May 13, 2019

Blood, sweat and tears — and toil...

Almost everything most people know about the origin of the phrase “blood, sweat and tears” is wrong.

Some people think Winston Churchill coined it in the famous speech he gave to the British House of Commons on May 13, 1940.

But, in fact, Churchill didn’t coin the phrase. Nor did he say it in that address.

Even though it is often referred to as his “blood, sweat and tears speech,” the phrase he actually used on May 13, 1940 was “blood, toil, tears and sweat.”

That’s probably why some books and online posts claim Churchill “never said ‘blood, sweat and tears.’”

But that’s wrong, too.

In fact, Churchill did use the phrase “blood, sweat and tears” in things he said before 1940.

He also approved its use as the title of a book of his speeches published in 1941, which included his May 13, 1940 speech — thus helping to create the confusion about what he actually said that day.

It takes a lot of Googling and reading to figure all this out.

I will save you some time by summarizing what I found after doing a lot of Googling and reading.

Some of the earliest uses of “blood, sweat and tears” are noted by quotation maven Ralph Keyes his excellent book The Quote Verifier, which says:

“A 1611 John Donne poem included the lines ‘That ‘tis in vaine to dew, or mollifie / It with thy Teares, or Sweat, or Bloud.’ More than two centuries later, Byron wrote, ‘Year after year they voted cent per cent / Blood, sweat, and tear-wrung millions—why?—for rent!’ In his 1888 play Smith, Scottish poet-playwright John Davidson wrote of ‘Blood – sweats and tears, and haggard, homeless lives.’ By 1939, a Lady Tegart reported in a magazine article that Jewish communal colonies in Palestine were ‘built on a foundation of blood, sweat, and tears’.”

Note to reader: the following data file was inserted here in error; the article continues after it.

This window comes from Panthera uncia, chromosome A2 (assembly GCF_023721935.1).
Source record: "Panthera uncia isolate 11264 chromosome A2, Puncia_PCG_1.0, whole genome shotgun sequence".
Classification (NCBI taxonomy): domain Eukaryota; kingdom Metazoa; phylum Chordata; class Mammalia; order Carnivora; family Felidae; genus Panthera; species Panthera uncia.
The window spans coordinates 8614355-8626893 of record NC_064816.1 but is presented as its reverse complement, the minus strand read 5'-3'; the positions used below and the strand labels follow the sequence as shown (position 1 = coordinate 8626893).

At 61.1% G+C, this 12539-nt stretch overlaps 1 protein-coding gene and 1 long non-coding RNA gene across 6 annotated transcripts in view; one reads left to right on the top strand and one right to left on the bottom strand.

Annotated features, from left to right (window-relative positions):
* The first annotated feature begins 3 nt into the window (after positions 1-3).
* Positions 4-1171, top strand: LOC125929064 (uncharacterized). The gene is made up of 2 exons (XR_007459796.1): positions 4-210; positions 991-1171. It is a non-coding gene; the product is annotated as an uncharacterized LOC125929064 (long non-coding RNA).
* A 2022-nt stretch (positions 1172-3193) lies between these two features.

Starting in the mid-1800s, the phrase “blood, sweat and tears” came to be used by in descriptions of the trials and tribulations of Jesus Christ.

For example, the lyrics of the 1842 hymn “Christ in the Garden” include the lines:

     “So deep was his sorrow, so fervent his prayers,
     That down o'er his bosom roll’d blood, sweat, and tears!”

In the decades after that, the phrase became — and remains — common in Christian sermons.

Wikipedia’s "Blood, toil, tears, and sweat" entry notes some other early uses, including one by UK poet Lord Alfred Douglas, who wrote in the introduction to a 1919 collection of his poems that poetry “is forged slowly and painfully, link by link, with blood and sweat and tears.”

By 1940, “blood, sweat and tears” and variations of those words had become a common way of describing the concept of extremely hard work needed to overcome challenges or hardships.

The evolution of Winston Churchill’s own uses of those words has been documented in articles by Churchill scholar Richard M. Langworth, posted on the websites of the Churchill Project and the International Churchill Society.

Langworth notes that Churchill used the two-word phrase “blood and tears” in several conversations, books and articles between 1899 and 1940.

Churchill first added sweat to the litany in his World War I memoir, The World Crisis, vol. V, “The Eastern Front,” published in 1931. In the first chapter of that volume, he wrote:

“These pages recount dazzling victories and defeats stoutly made good. They record the toils, perils, sufferings and passions of millions of men. Their sweat, their tears, their blood bedewed the endless plain.”

In 1939, Churchill used the formulation “blood, sweat and tears” in a newspaper opinion piece he wrote about the Spanish Civil War. In that, he said “here are new structures of national life erected upon blood, sweat and tears.”

Finally, on May 13, 1940, Churchill used the version immortalized by his speech to the House of Commons.

A few days before that, British Prime Minister Neville Chamberlain had resigned in disgrace, after an unsuccessful attempt to avoid war with Germany by trying to appease Adolf Hitler with the “Munich Agreement.”